Why Caveman Needed No Braces
Crooked teeth are a modern phenomenon and a telltale sign of an underlying epidemic.
A 1,000-year-old skull of a Philistine woman excavated in Israel reveals how pre-industrial people did not suffer from crooked teeth to the same extent we do today.
Modern industrialized societies are plagued by crowded, ill-aligned teeth, a condition that the dental profession refers to as “malocclusion”—which translates literally to “bad bite.” Survey data from 1998 suggests that as much as a fifth of the U.S. population has significant malocclusion, over half of which require at least some degree of orthodontic intervention. Braces, tooth extractions, and retainers are the bread and butter for all the dentists and orthodontists tasked with setting straight our dental deviations. Having braces as a child has become so common in the Western world that it can seem a rite of passage—today, an estimated 50 to 70 percent of U.S. children will wear braces before adulthood. But what did humans do to fix their teeth before modern dentistry, before Novocain, gauze, and rubber spacers?
As it turns out, our ancestors did not suffer from crooked teeth to the same extent that we do today. Our species’ fossil record reveals a telling story: the epidemic of crooked teeth developed in humans over time. Evolutionary biologist, Daniel Lieberman, notes the pattern in his book, The Story of the Human Body:
The museum I work in has thousands of ancient skulls from all over the world. Most of the skulls from the last few hundred years are a dentist’s nightmare: they are filled with cavities and infections, the teeth are crowded into the jaw, and about one-quarter of them have impacted teeth. The skulls of preindustrial farmers are also riddled with cavities and painful-looking abscesses, but less than 5 percent of them have impacted wisdom teeth. In contrast, most of the hunter-gatherers had nearly perfect dental health. Apparently, orthodontists and dentists were rarely necessary in the Stone Age.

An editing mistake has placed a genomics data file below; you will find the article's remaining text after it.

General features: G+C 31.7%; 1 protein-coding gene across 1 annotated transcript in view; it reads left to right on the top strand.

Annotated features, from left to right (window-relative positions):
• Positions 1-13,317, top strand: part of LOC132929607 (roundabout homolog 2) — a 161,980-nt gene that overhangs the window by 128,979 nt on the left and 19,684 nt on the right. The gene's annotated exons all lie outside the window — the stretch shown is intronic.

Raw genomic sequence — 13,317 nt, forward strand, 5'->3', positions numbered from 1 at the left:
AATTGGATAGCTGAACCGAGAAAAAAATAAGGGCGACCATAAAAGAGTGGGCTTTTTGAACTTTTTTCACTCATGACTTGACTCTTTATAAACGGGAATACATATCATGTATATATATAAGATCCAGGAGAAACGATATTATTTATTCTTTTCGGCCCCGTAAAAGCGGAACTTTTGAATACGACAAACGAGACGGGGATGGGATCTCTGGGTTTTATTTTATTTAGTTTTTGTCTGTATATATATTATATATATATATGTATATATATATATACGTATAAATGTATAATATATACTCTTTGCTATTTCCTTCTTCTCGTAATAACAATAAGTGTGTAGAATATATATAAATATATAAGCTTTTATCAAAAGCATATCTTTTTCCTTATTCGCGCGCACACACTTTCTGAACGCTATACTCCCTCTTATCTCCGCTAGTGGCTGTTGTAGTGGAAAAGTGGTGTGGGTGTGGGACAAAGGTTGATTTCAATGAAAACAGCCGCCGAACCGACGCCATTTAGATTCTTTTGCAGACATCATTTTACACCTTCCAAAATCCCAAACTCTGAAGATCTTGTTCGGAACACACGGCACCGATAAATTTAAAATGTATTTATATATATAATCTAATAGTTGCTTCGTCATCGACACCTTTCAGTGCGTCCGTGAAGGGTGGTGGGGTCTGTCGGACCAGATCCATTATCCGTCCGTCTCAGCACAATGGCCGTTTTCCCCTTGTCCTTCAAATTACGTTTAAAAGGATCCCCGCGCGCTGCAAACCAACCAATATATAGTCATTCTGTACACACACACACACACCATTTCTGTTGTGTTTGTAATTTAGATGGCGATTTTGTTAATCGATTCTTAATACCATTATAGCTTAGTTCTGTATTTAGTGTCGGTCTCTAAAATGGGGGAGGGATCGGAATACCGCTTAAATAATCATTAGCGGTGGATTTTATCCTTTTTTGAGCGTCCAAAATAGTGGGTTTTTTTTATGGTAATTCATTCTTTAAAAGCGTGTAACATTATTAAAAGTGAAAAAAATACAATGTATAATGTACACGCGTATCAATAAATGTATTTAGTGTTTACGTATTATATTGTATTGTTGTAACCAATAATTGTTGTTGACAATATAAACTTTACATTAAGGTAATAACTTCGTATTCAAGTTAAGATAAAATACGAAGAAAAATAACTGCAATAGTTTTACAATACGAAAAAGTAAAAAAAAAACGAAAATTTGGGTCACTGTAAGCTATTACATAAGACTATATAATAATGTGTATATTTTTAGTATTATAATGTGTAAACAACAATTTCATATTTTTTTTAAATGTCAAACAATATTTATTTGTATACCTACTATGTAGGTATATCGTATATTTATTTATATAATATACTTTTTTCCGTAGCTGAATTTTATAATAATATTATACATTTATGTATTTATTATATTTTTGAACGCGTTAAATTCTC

Ample evidence abounds in support of Lieberman’s observations. A comparison of 146 medieval skulls from abandoned Norwegian graveyards with modern skulls indicated a trend toward bad bite in our more recent forebears. The skulls of people scored as being in “great” or “obvious” need of orthodontic treatment made up 36 percent of the medieval sample and 65 percent of the modern sample. And evidence of malocclusion in still earlier human fossils is vanishingly rare. The jaws of hunter-gatherers nearly uniformly reveal roomy, perfect arches of well aligned teeth, with no impacted wisdom teeth—a movie star’s dream smile, 15,000 years before the movies!
Our ancestors did not suffer from crooked teeth to the same extent that we do today.
So what’s happening to our mouths? Why do we today face an epidemic of crowded, unruly, crooked teeth? The answer, as it turns out, has been lying right under our noses the whole time: the problem is our jaws.
A key precipitating factor for malocclusion relates to the size of our jaws. For healthy development, jaws must be able to provide sufficient room for all of the thirty-two teeth that grow in the mouth. Over time, our teeth have grown crooked because our jaws have grown smaller. Why? The epidemic’s roots lie in cultural shifts in important daily actions we seldom think about; things like chewing, breathing, or the position of our jaws at rest, and these changes have in turn been brought about by much bigger sociohistorical developments—namely, industrialization.
Our upper jaw, which is technically known as our maxilla, seems as if it is just the base of our skull, but it is actually formed by two bones, one on each side, fused together. Our lower jaw, technically the mandible, is likewise made by the fusion of two bones. If the jaws develop correctly they have ample room for all of the teeth, and the teeth fit together well. Both upper and lower jaws can move and change in the process of development. But that process has been gradually altered ever since our ancestors began to use tools, cook, cease their mobile hunting-gathering lives and settled down to practice agriculture some 10,000 years ago.